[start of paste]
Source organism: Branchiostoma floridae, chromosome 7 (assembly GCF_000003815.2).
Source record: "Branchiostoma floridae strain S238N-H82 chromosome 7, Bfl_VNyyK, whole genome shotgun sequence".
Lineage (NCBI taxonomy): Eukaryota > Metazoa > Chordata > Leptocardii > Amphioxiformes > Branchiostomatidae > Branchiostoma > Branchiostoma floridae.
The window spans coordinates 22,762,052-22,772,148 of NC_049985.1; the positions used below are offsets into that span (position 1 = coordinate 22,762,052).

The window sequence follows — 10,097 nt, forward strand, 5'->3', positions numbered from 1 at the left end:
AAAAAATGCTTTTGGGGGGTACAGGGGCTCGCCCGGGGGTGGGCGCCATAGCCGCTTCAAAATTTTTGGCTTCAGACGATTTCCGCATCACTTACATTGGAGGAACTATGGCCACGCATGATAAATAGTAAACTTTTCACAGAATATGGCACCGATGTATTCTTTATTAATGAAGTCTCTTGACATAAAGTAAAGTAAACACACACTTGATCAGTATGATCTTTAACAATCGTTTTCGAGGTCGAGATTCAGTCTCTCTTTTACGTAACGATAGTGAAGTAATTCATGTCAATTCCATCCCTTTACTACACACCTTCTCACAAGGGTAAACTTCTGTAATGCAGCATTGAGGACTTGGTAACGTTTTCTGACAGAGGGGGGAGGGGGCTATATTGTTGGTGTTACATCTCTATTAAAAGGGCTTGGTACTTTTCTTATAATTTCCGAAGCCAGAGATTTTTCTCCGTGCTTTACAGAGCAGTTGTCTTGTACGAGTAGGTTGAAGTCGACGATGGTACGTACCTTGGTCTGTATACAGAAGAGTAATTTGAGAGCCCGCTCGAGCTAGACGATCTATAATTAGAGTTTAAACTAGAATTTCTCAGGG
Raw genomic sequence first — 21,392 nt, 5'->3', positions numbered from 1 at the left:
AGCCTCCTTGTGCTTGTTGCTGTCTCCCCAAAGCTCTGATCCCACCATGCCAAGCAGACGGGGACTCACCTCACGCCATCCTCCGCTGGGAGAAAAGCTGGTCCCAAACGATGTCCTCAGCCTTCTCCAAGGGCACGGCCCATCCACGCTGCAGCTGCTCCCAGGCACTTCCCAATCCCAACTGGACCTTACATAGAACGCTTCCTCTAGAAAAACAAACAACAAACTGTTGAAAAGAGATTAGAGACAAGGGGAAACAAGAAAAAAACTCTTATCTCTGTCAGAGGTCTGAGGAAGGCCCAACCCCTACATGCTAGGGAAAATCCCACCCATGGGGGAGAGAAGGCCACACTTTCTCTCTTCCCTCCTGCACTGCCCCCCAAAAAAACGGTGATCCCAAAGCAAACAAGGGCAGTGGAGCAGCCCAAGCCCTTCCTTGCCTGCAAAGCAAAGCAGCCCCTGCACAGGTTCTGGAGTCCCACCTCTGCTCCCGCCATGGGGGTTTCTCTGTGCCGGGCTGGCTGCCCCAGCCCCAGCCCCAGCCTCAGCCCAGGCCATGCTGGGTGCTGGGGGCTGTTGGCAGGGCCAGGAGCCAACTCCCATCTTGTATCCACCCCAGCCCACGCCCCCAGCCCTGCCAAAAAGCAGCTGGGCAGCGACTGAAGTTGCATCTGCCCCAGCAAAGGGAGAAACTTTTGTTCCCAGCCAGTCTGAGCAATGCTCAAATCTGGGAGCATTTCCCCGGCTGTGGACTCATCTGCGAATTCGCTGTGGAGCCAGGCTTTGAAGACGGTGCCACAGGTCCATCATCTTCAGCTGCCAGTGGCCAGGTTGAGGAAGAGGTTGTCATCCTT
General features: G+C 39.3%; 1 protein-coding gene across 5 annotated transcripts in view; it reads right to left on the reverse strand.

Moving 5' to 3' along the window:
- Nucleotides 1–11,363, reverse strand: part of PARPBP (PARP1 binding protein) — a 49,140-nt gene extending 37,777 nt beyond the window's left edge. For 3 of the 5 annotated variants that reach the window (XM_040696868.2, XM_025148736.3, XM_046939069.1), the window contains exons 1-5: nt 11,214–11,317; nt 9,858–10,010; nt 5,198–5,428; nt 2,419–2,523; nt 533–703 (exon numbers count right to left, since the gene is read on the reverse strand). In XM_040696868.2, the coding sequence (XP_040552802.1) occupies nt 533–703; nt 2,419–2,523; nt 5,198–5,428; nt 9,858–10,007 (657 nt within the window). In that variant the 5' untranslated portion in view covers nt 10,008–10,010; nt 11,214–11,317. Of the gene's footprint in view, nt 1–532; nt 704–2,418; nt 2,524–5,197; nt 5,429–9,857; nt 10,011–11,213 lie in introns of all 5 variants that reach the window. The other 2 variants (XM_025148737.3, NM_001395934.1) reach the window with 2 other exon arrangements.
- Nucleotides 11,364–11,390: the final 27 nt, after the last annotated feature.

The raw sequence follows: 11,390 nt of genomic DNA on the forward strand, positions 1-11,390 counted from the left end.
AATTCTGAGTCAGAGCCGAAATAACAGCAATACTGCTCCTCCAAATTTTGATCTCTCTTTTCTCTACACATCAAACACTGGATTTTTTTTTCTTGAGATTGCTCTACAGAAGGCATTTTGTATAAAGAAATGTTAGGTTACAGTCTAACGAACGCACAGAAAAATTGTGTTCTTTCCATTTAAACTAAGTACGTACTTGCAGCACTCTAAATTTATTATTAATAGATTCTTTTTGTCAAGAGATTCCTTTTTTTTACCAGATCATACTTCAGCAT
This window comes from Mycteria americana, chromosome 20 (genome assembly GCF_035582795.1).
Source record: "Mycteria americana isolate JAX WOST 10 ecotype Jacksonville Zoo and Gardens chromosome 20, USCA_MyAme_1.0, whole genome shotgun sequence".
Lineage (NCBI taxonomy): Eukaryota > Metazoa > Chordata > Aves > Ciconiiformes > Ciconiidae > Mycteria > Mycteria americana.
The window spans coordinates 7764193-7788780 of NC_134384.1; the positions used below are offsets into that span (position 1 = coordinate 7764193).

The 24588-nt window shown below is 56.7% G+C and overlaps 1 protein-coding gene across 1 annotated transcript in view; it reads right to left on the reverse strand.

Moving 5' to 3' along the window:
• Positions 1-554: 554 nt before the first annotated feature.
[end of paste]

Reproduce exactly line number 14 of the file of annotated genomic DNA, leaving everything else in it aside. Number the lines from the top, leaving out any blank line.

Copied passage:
AATTCTGAGTCAGAGCCGAAATAACAGCAATACTGCTCCTCCAAATTTTGATCTCTCTTTTCTCTACACATCAAACACTGGATTTTTTTTTCTTGAGATTGCTCTACAGAAGGCATTTTGTATAAAGAAATGTTAGGTTACAGTCTAACGAACGCACAGAAAAATTGTGTTCTTTCCATTTAAACTAAGTACGTACTTGCAGCACTCTAAATTTATTATTAATAGATTCTTTTTGTCAAGAGATTCCTTTTTTTTACCAGATCATACTTCAGCAT